Seasonal hiring remains static, pay trending up in 2011The holiday season is quickly approaching, and with it brings the possibility of temporary opportunities for job seekers. With consumer confidence falling in October*, retailers expect seasonal hiring to be relatively on par with last year's numbers. According to CareerBuilder's just released job forecast (see survey infographic here), 29 percent of retailers plan to employ extra help to weather the holiday season, down slightly from 33 percent in 2010.
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As you might expect, customer service positions are the most in-demand, but employers are looking to fill seasonal roles throughout their organizations. When asked where their organizations needed workers this holiday season, employers listed a variety of functional areas:
- Customer service (30 percent)
- Administrative/clerical support (16 percent)
- Shipping/delivery (15 percent)
- Technology (12 percent)
- Inventory management (10 percent)
- Non-retail sales (9 percent)
- Accounting/finance (8 percent)
- Marketing (8 percent)
Although seasonal hiring plans are expected to remain static compared to 2010, the good news for job seekers is that employers who are hiring plan to pay higher wages. Fifty-three percent of employers surveyed expect to pay seasonal workers $10 or more an hour, and 14 percent expect to pay $16 or more; this is up from 48 percent and 9 percent, respectively, in 2010.
While holiday jobs fill up quickly, it's not too late to start applying. According to the survey, 33 percent of employers who are hiring seasonal staff reported they are still recruiting for open positions in November. Seasonal jobs can be found by searching career websites, going directly to a company's "careers" page or checking out specialized retail job boards, such as WorkInRetail.com.
Turning a seasonal position into a permanent one
Taking a seasonal job can be advantageous for many reasons. It can help fill an employment gap, teach new skills, expand your professional network and, above all else, provide income even if only for a few months. Unfortunately, for many workers a seasonal job is also a missed opportunity. The CareerBuilder survey found that 30 percent of employers plan to transition some employees they hire for the holidays into full-time, permanent staff, yet workers don't always take the necessary steps to turn their temporary job into a full-time one. Even in this highly competitive market, you can stand out from your seasonal co-workers by asserting yourself as the leading candidate for any long-term opportunities.
Here are some ways you can tip the permanent hiring odds in your favor:
Make your intentions known from the start
If you are going into a seasonal job hoping to turn it into a permanent one, don't hesitate to tell your manager from the start. That way, he or she is aware of your long-term professional goals and will know to keep you in mind once a permanent position becomes available.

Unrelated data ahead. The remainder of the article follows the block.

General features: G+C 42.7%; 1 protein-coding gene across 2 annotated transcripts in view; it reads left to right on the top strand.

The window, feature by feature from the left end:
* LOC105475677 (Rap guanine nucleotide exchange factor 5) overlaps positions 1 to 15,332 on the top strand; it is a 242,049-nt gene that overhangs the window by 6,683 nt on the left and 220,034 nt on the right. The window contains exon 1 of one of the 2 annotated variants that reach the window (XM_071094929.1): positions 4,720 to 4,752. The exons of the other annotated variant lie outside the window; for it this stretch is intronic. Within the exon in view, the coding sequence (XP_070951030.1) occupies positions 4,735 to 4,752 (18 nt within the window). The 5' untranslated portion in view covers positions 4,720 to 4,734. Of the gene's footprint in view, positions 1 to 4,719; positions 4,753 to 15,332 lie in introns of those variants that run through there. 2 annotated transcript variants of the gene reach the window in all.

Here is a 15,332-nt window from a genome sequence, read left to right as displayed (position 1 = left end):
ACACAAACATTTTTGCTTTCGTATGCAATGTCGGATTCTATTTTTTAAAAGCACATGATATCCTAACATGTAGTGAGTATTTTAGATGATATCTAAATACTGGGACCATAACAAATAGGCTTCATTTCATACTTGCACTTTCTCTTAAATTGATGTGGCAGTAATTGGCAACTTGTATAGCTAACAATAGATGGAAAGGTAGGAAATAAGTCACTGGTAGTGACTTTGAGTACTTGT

Provide above and beyond customer service
According to the survey, 66 percent of hiring managers said workers who provide above and beyond customer service will rise to the top of the long-term candidate pool. In other words, don't just tell your boss you want to stay with the company permanently, prove it. To ensure you're top-of-mind, offer to help with something instead of waiting to be asked, and treat customers with respect and kindness. Managers want to hire someone they can count on as well as someone they want to work with for 40 hours each week.
Be proactive, not passive
When someone calls in sick or asks for a day off, volunteer to pick up the additional shift. If you notice your boss is working on a project outside of your day-to-day tasks, lend an extra hand. Forty-five percent of hiring managers cite proactively asking for more projects as a good way to get noticed for a full-time opportunity. The more projects you work on and additional hours you log, the more exposure you'll get to your manager and to the company's various functions.
Show you care about the company
Thirty-nine percent of hiring managers said that if you're looking to turn your temporary job into a full-time career, ask thoughtful questions about the organization. Ask your employer about the company's values or what he or she sees as the department's opportunities and challenges for the coming year. By doing so, you'll demonstrate that you're invested and genuinely interested in the company and are looking for ways to contribute beyond your original role.
Prove you are forward-thinking
Without being presumptuous, show your employer you're already thinking long term by suggesting ways a process can be more efficient or sharing ideas on new initiatives to try. Regardless of whether your suggestions are implemented, speaking up will prove to your employer that you are thoughtful, have interesting ideas and -- if permanently hired -- will make positive contributions to the company.
As a person who just got hired, after actively looking for a new job since May, I understand and respect the fact that finding a new job is far easier said than done. After all, no one can make someone else hire them. I also understand and respect the fact that in the U.S. unemployment is still at 9%. Although I confess to total ignorance of what the Global Unemployment rate is, I confess even greater ignorance to the unemployment rates of any country other than my own--the U.S.A. Right now, I am just hoping and praying to be able to pass on some information that by some 'wing or a prayer' might actually help someone, anyone who needs a job to find a job at least one person somewhere, anywhere, on this planet we call Earth, Lord Help me, Jesus.